An interview

Why Rhubarb Pyjamas?

I don’t think it really mattered what I called the blog, it would become whatever I named it. Before you name something it’s a bit of an enigma, a nothing, once you put words on it, it gets pinned down, but in turn the thing you name changes the meaning of the words.

For example, think of someone you know with a really common name, then think of someone else who also has that name.  Each of those people give the same name a different flavour.  Words need context.

Rhubarb Pyjamas is nonsensical at first, but they’re comforting things, and they’re ordinary things.  I needed to anchor myself in the everyday.  I could have called the blog Ethereal Wasteland which also sounds nice, but then I probably would have blown away on a cloud of vagueness. Continue reading

Main Catalogue text

There’s a story that Pliny tells about the Corinthian potter Butades, and his daughter Kora. Kora’s lover is about to leave her for a time, and she is compelled to capture his silhouette. This story is used by Pliny to describe the origins of painting and of relief sculpture (Kora’s silhouette is then appropriated by Butades as he presses clay to it and turns it into something else), but it is also, more obviously, a story about drawing. Moreover it is a story about traces, shadows and haunting. What Kora does is depict something that is fleeting and distorted, a shadow, and does so in the most immediate way she can. Her impetus is not to create a portrait of her lover, but to capture a silhouette he has temporarily cast on the wall. In order to do so she must turn her back on her lover while he is still present, and reduce him to an outline. In the act of copying his shadow she holds on to her lover in a way she already realises is tenuous. The very act of drawing his shadow is a recognition of her understanding of the implication of absence.

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Parallel Text (from MFA catalogue)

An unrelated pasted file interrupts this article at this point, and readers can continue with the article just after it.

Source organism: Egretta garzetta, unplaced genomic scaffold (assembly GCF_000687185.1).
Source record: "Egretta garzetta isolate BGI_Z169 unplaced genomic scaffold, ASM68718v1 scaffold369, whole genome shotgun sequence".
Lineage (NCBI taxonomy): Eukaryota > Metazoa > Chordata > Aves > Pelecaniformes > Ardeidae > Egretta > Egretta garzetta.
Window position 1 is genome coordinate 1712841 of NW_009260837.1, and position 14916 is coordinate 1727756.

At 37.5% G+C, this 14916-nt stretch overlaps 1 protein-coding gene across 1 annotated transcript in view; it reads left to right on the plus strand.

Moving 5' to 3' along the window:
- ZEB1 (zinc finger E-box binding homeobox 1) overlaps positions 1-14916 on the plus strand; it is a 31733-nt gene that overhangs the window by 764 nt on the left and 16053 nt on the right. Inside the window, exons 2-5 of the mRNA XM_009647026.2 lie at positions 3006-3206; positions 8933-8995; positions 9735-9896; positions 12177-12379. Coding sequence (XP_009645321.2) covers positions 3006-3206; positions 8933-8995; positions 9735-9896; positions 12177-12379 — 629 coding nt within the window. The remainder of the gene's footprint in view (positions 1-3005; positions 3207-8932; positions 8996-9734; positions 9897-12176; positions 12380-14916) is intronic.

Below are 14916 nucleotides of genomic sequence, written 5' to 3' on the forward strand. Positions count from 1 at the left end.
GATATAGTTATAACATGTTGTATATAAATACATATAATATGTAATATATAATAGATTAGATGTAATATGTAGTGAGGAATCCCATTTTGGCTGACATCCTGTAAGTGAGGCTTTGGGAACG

Having heard, for the first time, that my adventures have been doubted, and looked upon as jokes, I feel bound to come forward and vindicate my character for veracity, by paying three shillings at the Mansion House of this great city for the affidavits hereto appended.  

This I have been forced into in regard of my own honour, although I have retired for many years from public and private life; and I hope that this, my last edition, will place me in a proper light with my readers.

– R. E. Raspe

Singular travels, campaigns and adventures of Baron Munchausen



The Marquis de Sade, an infamous French aristocrat, spent just over a decade in the 1780s imprisoned on charges related to his violent sexual fantasies. He was held at the Chateau de Vincennes and the Bastille before finally being transferred to the insane Asylum at Charenton.

While imprisoned de Sade wrote the novella Justine. It tells the story of a girl who is orphaned at the impressionable age of twelve, when she and her older sister Juliette must learn to make their own way in the world. After they part company Juliette is quickly corrupted, but becomes worldly and is ultimately rewarded with riches and happiness. Justine, determined to be virtuous, is subjected to a series of misfortunes, betrayals and assaults. She is briefly reunited with her sister before she is eventually stuck by lightning and dies.

After the French Revolution de Sade enjoyed ten years of freedom, but 1800 would be his last; the following year Napoleon ordered the arrest of the anonymous author of Justine and de Sade was returned to Charenton asylum where he died in 1814.

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When I first excitedly told Julie about my initial investigation into the pilcrow, she smiled, knowingly, and said, “Oh it’s one of your rabbit holes.” In the two years of supervising me in the MFA programme she’s probably quite accustomed to my crazed enthusiasms, certainly enough to recognise them as the rabbit-holes I follow in the hopes of glimpsing that elusive Wonderland.  There’s been many an occasion where I’ve told her that although I don’t know what it means yet, I’ve stumbled upon another morsel, a little something, like a trail of breadcrumbs.